An artist’s collage juxtaposes the real-life conditions Palestinian workers face in the occupied West Bank with Scarlett Johansson’s role as SodaStream spokesmodel. (Courtesy Electronic Intifada)
Outside the U.S. Embassy in Amman, Jordan, activists demonstrate against U.S. Secretary of State John Kerry and his peace proposal, Jan. 29, 2014. (Khalil Mazraawi/AFP/Getty Images)
A Jewish settler (unseen at left) places the Israeli flag on a road sign as Israeli troops encircle Palestinian villagers protesting the army’s cutting branches off olive trees on a road leading to the illegal Jewish settlement of Tekoa, south of Bethlehe
Dr. Eyad El Serraj at a 1993 press conference in East Jerusalem denouncing Israel’s use of torture. (Ruben Bittermann/Photofile)
U.N. and Arab League envoy for Syria Lakhdar Brahimi (l) and U.N. Secretary-General Ban Ki-moon at the Jan. 22 press conference closing the Geneva II peace talks on Syria. (Philippe Desmazes/AFP/Getty Images)
Washington Report on Middle East Affairs, August 2010, Page 57
What Happened to the USS Liberty?
On June 8, 1967, the Israel Defense Forces (IDF) deliberately attacked an American ship, the USS Liberty, in international waters off the Egyptian coast. Seventy percent of the crew became casualties, with 34 killed and 173 wounded.
Ernie Gallo, one of the survivors, spoke to a riveted audience at First United Church of Tampa, FL. A graduate of Philadelphia Wireless Technical Institute and undergraduate studies at the University of Maryland, he completed a 29-year career with the Central Intelligence Agency.
But in 1967, Gallo was serving in the Navy Reserve on the USS Liberty when it was attacked by the IDF. Israeli planes had been flying over the ship throughout the morning, close enough to the Liberty so that its crewmembers could see the pilots' faces. Because of this, the sailors were very relaxed and comfortable, since Israel supposedly was an ally. Many of the men were sunbathing on the deck at the time of the ensuing attack—first by three Israeli fighter jets, two attack aircraft and three torpedo boats. In response to an SOS from the Liberty, the nearby USS Saratoga launched fighter aircraft to assist the unarmed American ship. Incredibly, the planes were recalled by the White House and the Liberty was left on its own. The IDF even destroyed the life boats, but miraculously the Liberty did not sink. The attack ended when the Israelis intercepted a message that help for the Liberty was on its way, a message that was not true because the help had been recalled.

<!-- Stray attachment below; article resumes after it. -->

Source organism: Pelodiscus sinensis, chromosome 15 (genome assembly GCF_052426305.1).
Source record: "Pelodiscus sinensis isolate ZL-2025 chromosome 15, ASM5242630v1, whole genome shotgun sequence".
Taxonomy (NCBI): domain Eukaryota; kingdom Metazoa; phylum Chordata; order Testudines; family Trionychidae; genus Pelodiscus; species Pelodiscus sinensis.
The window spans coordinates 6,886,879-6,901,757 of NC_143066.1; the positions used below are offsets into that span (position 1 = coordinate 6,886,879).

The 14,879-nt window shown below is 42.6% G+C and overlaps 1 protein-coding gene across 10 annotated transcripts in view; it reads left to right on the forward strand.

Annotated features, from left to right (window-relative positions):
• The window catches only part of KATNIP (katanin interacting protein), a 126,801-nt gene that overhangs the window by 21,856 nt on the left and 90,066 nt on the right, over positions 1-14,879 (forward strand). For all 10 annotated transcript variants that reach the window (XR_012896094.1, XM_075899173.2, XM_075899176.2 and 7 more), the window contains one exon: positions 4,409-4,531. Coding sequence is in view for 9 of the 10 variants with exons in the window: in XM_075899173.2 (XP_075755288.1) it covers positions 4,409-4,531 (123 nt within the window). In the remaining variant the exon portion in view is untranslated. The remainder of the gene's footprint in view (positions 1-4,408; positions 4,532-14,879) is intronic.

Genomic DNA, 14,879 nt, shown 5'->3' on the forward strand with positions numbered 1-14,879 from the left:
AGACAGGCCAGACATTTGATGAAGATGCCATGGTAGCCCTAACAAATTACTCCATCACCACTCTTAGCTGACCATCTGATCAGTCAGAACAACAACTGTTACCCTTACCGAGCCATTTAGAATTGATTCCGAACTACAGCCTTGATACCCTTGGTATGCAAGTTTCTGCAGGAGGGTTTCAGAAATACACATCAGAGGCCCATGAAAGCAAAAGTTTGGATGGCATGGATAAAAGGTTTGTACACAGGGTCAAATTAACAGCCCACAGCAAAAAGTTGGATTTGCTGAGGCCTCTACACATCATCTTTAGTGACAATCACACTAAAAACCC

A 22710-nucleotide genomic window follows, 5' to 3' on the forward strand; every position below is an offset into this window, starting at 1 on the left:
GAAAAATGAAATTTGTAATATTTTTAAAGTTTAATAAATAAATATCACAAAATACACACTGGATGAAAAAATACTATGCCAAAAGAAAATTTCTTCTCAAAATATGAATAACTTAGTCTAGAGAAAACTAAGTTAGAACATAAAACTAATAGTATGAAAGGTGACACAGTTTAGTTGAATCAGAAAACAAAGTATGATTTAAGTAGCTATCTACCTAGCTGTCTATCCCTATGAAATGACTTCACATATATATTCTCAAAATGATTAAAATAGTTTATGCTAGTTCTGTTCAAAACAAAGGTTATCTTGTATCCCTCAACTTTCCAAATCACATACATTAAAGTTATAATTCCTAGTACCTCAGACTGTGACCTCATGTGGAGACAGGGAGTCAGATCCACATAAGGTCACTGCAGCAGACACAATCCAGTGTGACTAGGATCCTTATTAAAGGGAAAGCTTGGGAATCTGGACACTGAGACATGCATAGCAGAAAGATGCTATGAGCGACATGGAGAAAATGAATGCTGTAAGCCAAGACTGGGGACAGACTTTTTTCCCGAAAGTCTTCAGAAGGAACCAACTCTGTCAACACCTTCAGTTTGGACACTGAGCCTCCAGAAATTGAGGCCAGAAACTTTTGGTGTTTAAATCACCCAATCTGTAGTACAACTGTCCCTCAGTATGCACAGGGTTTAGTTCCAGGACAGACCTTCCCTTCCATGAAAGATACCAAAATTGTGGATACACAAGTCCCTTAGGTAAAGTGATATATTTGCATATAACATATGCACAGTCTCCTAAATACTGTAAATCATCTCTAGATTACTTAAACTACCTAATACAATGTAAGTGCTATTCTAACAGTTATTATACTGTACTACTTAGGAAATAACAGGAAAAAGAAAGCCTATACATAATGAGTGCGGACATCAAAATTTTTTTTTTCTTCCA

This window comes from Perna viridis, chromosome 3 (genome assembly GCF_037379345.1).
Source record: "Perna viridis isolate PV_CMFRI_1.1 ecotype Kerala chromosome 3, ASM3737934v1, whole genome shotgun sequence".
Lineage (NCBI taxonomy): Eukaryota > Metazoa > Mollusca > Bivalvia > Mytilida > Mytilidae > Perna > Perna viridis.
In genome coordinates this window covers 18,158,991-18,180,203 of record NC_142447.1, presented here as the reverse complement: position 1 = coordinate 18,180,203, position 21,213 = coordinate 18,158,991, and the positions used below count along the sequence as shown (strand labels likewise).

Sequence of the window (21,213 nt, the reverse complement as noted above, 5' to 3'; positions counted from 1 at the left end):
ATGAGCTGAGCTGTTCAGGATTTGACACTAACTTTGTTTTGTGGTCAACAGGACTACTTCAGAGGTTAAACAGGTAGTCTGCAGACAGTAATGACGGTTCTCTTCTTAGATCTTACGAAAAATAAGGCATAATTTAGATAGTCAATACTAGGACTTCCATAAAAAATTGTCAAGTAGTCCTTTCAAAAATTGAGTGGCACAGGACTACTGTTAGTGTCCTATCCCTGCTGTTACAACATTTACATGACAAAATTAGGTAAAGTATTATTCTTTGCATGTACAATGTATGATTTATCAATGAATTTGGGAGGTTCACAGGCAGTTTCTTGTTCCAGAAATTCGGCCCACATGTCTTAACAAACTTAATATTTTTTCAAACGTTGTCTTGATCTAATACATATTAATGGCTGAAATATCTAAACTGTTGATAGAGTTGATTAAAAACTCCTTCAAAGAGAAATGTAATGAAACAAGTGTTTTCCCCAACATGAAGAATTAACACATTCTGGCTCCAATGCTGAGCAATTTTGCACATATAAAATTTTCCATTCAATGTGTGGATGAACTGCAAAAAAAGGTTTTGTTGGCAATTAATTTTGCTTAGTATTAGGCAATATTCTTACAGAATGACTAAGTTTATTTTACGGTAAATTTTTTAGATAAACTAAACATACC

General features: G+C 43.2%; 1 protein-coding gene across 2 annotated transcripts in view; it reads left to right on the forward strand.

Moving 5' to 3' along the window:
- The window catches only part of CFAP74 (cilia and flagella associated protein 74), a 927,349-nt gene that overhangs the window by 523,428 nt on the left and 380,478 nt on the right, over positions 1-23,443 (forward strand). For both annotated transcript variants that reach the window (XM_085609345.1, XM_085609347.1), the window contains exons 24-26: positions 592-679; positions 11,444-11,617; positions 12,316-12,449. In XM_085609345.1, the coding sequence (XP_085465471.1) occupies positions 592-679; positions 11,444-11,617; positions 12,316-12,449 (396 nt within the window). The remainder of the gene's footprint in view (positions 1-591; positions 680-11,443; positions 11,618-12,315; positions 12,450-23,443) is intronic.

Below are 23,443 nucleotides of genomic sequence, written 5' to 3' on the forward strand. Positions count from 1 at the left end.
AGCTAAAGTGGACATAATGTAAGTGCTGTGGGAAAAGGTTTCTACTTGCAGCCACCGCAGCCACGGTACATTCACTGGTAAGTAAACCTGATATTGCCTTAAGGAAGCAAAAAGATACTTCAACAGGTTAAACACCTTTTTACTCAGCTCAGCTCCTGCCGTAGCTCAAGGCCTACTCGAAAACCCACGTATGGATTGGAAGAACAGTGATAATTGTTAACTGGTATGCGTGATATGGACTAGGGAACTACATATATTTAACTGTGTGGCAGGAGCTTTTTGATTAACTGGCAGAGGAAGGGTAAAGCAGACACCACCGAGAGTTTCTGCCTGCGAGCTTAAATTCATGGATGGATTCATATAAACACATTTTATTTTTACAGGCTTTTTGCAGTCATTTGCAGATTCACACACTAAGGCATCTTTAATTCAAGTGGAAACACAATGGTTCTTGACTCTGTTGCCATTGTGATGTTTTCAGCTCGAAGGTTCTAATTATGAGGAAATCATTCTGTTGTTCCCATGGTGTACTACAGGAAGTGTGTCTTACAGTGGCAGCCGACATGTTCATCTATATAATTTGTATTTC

Help finally did arrive—18 hours later. Surviving crewmembers were told never to discuss the attack with anyone—even family—under penalty of court martial. To further ensure silence, no two survivors were reassigned together. Some of the crew did talk about it, however, as far back as 1980. Their demand has been consistent—they want an investigation of the incident, an investigation required by law, an investigation that never happened. They want to know why their government abandoned them—why this cover-up?
In his concluding comments, Gallo said, "Since 1967, there is something very diabolical about the U.S.-Israeli relationship... The USS Liberty is a microcosm of a much bigger story as to what changed in 1967...That is, Presidents Eisenhower and Kennedy had a balanced Middle East policy. The Israelis and Muslims were treated the same. However, President Kennedy became upset and suspicious about Israel developing nuclear weapons....With President Johnson, things changed. From that point on, a now nuclear-armed Israel could do no wrong, and we became the primary arms supplier. In January 1968 the arms embargo against Israel was lifted and the sale of American weapons began to flow. By 1971 Israel was buying $600 million worth of American-made weapons a year. Two years later, the purchase topped $3 billion...What did President Eisenhower warn us about? The military-industrial lobby.
"Americans need to take back the halls of Congresss...I never want to see our military or citizenry attacked by the IDF ever again—ever again," Gallo concluded.